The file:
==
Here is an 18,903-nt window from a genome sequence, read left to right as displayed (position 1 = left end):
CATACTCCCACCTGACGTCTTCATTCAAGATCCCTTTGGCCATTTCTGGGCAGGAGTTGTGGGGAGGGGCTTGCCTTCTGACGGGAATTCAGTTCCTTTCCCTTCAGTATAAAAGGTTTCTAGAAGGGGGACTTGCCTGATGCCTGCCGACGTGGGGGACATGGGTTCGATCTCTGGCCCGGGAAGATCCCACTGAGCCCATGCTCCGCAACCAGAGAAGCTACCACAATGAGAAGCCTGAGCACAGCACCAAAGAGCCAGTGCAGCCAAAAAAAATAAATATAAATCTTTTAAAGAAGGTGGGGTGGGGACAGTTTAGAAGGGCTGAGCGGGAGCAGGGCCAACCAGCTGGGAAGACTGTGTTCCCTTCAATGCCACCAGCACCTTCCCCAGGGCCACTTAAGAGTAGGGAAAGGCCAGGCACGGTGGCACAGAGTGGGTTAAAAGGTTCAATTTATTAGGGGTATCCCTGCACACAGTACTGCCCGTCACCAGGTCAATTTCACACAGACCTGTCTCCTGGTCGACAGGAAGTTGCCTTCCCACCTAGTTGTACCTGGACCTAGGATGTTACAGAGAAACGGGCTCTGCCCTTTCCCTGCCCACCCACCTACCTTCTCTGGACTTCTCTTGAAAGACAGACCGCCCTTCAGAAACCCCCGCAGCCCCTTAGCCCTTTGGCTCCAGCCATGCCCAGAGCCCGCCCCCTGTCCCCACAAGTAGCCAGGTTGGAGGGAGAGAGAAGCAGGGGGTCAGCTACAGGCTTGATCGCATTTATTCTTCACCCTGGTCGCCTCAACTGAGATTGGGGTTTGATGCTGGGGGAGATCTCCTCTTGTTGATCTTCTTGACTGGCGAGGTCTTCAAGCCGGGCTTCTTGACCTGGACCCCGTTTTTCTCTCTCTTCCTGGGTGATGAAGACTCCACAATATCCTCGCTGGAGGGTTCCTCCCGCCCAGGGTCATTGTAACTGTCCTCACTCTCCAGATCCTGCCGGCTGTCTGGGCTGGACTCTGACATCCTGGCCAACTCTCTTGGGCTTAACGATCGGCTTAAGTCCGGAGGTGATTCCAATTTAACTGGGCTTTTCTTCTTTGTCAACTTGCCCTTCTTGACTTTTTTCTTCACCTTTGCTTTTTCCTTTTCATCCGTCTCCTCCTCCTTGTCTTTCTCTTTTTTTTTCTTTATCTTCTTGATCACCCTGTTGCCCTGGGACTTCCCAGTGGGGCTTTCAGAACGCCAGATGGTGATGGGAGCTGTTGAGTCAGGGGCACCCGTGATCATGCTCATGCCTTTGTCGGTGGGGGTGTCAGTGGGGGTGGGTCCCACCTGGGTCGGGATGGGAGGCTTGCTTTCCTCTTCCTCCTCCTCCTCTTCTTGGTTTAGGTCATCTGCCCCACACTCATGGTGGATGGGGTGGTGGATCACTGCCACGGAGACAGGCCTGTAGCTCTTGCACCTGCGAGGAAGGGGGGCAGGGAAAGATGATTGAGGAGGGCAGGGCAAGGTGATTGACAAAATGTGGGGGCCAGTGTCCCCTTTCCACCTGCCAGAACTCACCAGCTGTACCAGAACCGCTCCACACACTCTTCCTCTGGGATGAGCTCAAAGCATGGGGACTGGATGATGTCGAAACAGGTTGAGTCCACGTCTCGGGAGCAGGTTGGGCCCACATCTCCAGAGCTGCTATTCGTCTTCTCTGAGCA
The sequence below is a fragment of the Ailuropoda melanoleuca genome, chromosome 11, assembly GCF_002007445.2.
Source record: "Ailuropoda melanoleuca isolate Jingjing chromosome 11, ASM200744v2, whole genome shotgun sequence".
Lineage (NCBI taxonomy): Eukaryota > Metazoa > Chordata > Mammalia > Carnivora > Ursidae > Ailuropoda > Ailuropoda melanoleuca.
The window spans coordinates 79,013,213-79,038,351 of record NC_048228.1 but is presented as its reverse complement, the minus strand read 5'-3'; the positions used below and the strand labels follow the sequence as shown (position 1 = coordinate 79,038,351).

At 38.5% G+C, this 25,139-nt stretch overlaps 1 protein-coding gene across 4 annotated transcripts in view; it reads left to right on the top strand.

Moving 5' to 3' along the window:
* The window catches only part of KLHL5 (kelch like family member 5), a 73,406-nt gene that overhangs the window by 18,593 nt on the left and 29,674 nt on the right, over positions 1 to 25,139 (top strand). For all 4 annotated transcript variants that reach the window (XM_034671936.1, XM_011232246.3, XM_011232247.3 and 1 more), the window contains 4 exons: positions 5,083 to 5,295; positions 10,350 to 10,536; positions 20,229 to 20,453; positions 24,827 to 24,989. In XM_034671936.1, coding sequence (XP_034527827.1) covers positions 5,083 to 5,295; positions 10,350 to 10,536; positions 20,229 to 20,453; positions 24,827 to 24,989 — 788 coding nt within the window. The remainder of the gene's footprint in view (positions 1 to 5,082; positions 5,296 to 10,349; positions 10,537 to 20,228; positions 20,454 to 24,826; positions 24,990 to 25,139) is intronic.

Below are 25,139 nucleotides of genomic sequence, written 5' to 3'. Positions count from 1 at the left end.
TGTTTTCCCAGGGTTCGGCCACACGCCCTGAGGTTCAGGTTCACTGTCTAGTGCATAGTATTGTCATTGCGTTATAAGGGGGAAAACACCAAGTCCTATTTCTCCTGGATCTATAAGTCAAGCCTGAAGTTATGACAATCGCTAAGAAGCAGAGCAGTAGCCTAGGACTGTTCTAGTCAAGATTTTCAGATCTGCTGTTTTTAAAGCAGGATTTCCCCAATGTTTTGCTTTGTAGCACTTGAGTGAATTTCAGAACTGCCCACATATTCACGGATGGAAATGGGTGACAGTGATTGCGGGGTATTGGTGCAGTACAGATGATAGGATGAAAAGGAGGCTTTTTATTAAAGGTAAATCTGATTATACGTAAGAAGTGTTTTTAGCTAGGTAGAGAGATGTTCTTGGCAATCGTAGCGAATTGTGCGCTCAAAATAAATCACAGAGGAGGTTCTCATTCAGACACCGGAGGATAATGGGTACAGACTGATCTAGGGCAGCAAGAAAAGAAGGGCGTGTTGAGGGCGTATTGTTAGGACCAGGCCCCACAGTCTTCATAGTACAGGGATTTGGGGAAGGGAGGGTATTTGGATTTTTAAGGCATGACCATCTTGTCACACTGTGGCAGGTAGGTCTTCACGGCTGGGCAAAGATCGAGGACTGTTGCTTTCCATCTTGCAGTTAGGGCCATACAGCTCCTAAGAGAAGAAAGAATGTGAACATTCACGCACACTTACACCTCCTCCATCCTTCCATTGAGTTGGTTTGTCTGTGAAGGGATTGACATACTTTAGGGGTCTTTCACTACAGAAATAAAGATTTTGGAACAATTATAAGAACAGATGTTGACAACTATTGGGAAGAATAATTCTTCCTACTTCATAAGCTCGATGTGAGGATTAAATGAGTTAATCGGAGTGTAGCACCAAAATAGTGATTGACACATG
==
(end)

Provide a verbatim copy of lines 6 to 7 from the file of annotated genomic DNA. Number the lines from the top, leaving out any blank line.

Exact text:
The window spans coordinates 79,013,213-79,038,351 of record NC_048228.1 but is presented as its reverse complement, the minus strand read 5'-3'; the positions used below and the strand labels follow the sequence as shown (position 1 = coordinate 79,038,351).

At 38.5% G+C, this 25,139-nt stretch overlaps 1 protein-coding gene across 4 annotated transcripts in view; it reads left to right on the top strand.